• Should the Texas Advanced Directives Act be replicated?

    Some good passages from Patients and Doctors — The Evolution of a Relationship, by Robert D. Truog:

    Physicians are seen as having expertise and authority over matters of medical science, whereas patients hold sway over questions of values or preferences.

    This division of labor reflects a recognition of the naturalistic fallacy, the erroneous notion that one can derive ethical conclusions from scientific facts; in truth, an “ought” cannot be deduced from an “is.” […]

    [Yet,] strong disagreement persists about patients’ rights to demand care that physicians regard as medically inappropriate. […]

    In recent years, the Texas Advance Directives Act has defined one very concrete approach to addressing these dilemmas. When families demand treatments that have an exceedingly low likelihood of success or that sustain life of such low quality that one might reasonably say it is of no benefit to the patient, Texas law allows physicians to refuse to provide such treatments. Under the Texas legislation, demands by families for treatments that appear to meet these criteria are adjudicated by a hospital-based committee, and if the committee agrees with the clinicians, and if other providers cannot be located who are willing to provide such care, then treatment may be withdrawn without the permission of the patient’s surrogate. Although Texas has the most experience with this approach, other states are showing interest in similar proposals that address both the financial implications of providing allegedly inappropriate care and the concerns of clinicians who must endure the moral burdens and burnout associated with being compelled to provide treatments they believe are ethically wrong.

    I don’t take this “moral burden and burnout” lightly. I imagine it is extremely hard to provide care one feels is of little benefit. Does Texas have the right idea?



    • I’m the conservator of a gentleman who has been in a coma since December 12, 2005, and his family is darned clad that his fate is in the hands of God and not in that of some “hospital-based committee” of bozos. Texas has the way wrong idea.

    • Thanks for burdening future generations with all that debt to keep someone alive for 6 years with no quality of life! Yay God!

    • “, and if other providers cannot be located who are willing to provide such care,”

      Given the financial incentives to provide not needed care, this part should make only the most egregious cases eligible for this plan. Sounds pretty reasonable.


    • J.Moses: And who is paying the astronomical costs of gentleman’s care?

    • Sounds like those “death panels” that the republicans were lying about with “Obamacare”?!?! funny….where is all the feigned outrage now?

    • Moral hazard, anyone? Anecdotal reports from Texas have suggested that hospital committees are rather more likely to make a futile-care finding for poor people who aren’t going to bring in a lot of additional billings. Now of course anecdotal reports would suggest that kind of thing, wouldn’t they.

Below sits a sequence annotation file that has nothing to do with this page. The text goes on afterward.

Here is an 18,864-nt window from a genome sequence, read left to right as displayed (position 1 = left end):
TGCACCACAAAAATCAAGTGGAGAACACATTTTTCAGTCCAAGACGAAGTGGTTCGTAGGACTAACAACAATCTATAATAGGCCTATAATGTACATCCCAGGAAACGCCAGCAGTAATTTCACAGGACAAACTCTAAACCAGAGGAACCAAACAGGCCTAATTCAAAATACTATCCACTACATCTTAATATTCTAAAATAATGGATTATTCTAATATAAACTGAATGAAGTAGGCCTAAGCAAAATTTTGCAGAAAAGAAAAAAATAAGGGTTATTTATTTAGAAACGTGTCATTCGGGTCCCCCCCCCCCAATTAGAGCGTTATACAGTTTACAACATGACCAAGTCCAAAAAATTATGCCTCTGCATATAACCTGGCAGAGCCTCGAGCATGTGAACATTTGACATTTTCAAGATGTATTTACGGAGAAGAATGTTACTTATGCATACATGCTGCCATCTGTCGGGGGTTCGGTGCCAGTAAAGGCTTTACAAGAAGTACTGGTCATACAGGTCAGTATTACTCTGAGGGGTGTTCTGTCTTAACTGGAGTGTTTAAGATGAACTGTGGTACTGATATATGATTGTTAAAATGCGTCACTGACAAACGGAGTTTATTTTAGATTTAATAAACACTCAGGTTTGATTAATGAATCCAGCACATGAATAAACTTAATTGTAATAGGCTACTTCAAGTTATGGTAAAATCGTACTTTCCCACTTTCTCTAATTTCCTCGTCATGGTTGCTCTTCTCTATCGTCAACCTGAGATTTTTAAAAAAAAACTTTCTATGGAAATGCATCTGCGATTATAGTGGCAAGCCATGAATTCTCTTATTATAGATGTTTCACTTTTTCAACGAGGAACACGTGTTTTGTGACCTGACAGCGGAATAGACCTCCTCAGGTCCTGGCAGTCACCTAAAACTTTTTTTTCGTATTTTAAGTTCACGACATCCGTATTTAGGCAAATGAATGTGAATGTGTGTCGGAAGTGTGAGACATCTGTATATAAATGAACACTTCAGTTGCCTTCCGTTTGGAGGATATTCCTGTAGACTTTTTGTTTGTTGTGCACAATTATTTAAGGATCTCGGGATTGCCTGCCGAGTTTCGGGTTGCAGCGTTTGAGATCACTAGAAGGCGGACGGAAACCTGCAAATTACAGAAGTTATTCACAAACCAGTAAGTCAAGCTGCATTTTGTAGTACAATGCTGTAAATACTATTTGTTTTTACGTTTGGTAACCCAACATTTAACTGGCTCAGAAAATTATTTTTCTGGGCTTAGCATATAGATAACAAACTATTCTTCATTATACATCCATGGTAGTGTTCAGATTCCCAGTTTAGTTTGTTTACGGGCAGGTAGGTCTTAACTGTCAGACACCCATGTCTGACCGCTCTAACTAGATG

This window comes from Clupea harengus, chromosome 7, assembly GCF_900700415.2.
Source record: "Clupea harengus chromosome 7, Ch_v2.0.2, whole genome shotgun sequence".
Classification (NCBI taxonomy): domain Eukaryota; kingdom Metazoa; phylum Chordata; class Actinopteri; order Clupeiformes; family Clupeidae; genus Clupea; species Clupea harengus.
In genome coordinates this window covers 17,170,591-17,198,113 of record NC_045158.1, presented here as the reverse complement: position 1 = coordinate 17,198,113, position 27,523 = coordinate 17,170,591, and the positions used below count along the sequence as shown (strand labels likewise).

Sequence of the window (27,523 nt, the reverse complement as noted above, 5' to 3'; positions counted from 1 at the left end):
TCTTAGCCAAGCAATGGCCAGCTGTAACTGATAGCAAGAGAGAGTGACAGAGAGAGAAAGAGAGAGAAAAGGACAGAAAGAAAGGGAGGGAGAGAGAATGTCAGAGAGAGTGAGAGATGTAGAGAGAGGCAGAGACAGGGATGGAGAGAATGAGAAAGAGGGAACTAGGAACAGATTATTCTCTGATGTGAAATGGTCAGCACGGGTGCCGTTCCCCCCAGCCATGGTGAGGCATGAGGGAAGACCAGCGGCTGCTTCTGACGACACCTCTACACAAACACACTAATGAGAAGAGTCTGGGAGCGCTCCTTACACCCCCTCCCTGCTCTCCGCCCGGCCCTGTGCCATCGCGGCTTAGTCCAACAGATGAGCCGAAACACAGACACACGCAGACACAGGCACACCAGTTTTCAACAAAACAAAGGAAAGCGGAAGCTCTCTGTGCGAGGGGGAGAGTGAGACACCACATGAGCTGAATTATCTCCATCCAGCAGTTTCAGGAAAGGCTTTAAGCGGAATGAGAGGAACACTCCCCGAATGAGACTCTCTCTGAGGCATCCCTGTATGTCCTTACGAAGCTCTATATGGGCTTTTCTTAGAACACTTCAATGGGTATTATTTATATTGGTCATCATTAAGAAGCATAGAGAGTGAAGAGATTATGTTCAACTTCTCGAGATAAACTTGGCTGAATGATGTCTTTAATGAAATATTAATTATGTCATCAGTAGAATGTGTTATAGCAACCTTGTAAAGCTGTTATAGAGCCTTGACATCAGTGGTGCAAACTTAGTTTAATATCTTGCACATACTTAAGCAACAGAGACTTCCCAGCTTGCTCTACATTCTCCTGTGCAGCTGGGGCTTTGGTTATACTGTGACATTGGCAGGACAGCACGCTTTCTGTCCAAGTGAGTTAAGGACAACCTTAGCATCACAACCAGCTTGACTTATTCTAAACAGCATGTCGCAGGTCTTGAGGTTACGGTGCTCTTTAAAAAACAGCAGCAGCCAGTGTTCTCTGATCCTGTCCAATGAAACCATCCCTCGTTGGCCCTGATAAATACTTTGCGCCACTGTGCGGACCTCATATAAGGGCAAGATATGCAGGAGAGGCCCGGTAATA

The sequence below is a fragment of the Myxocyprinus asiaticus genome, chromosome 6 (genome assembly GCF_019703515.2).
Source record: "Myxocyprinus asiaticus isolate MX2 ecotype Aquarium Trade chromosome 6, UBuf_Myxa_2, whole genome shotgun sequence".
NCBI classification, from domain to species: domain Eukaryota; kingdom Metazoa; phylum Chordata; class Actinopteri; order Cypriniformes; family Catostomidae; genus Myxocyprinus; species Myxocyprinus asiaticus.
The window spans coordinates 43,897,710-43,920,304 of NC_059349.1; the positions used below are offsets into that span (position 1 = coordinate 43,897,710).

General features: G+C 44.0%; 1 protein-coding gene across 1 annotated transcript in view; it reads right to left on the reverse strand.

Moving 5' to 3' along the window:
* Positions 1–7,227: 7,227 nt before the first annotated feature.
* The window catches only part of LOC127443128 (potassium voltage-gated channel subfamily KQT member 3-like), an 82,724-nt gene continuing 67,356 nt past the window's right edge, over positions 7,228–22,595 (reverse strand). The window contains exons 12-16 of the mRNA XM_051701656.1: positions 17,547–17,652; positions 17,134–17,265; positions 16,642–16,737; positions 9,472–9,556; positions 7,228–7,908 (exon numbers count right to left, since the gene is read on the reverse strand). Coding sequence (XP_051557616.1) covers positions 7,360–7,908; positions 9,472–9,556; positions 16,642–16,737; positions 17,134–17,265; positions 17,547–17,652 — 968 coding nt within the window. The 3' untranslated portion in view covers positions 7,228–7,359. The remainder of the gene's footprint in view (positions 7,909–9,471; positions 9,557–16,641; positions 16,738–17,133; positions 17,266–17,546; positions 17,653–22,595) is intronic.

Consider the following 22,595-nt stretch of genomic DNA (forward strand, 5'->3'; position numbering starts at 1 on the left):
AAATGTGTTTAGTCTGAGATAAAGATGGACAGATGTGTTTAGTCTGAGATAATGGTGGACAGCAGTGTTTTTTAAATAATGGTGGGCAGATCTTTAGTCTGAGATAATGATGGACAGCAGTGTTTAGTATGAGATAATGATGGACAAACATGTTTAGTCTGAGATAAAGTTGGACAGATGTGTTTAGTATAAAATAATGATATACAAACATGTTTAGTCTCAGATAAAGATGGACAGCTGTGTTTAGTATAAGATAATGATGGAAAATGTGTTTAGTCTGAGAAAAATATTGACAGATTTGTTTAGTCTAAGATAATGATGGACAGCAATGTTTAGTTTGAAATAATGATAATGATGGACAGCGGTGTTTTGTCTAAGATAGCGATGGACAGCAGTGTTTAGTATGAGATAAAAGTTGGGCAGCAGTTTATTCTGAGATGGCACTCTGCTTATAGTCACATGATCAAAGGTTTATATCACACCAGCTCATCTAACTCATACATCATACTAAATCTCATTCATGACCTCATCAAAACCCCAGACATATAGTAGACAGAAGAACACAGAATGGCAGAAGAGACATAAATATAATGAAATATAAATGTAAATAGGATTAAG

But absent a way to blind doctors and committee members to financial issues, this one has ice floes and hillside exposure written all over it.

      As someone who has been involved in end-of-life care decisions for family members and others, I think that the right answer for this is to start the discussion and education process much earlier, and also to work on measures that improve the quality of people’s lives before they start getting ready to die. By the time you get into futile-care committees, you’re already way too far down the cost curve, and mostly dealing with outliers at that.

    • The horror of end of life care in America can hardly be described to those that haven’t experienced it firsthand.

      “Leaving it in the hands of God” is so inaccurate a description as to be sinful (see #3).

      Who is paying for this care is of secondary concern — the chief problem is that it is incredibly abusive and cruel to inflict painful and degrading “care” and people with little hope of anything other than surviving to endure another day of pain and degradation.

      But you may say, these procedures and interventions may be lifesaving, and so they can be. But the context determines. The difference between a week of ICU care that gets a person to rehab and ultimately back to their life, and and months of futile flogging with no realistic hope of leaving the ICU or the LTAC is the difference between a baptism and waterboarding.

    • Why is our society in general so afraid to die? When is enough enough? I’ve seen hips, knees, etc replaced in 90+ year olds who have such bad dementia that they can’t speak or control any bodily functions. What kind of physician can justify billing medicare/medicaid/insurance for this procedure? Will it improve the individuals quality of life? Of course not. Will it improve the physician and hospital’s income? Absolutely. Why does the public let it happen? Because when its your own family, many want these type of things done. Sad but true. End of life discussions should not be so taboo. Everyone dies. We can choose whether we die with dignity and as little pain as possible or with multiple tubes and lines coming out in addition to a fractured sternum after futile chest compressions. Talk to your family and be very clear about your own wishes. It should not be a topic that is avoided when everyone will experience death at some point.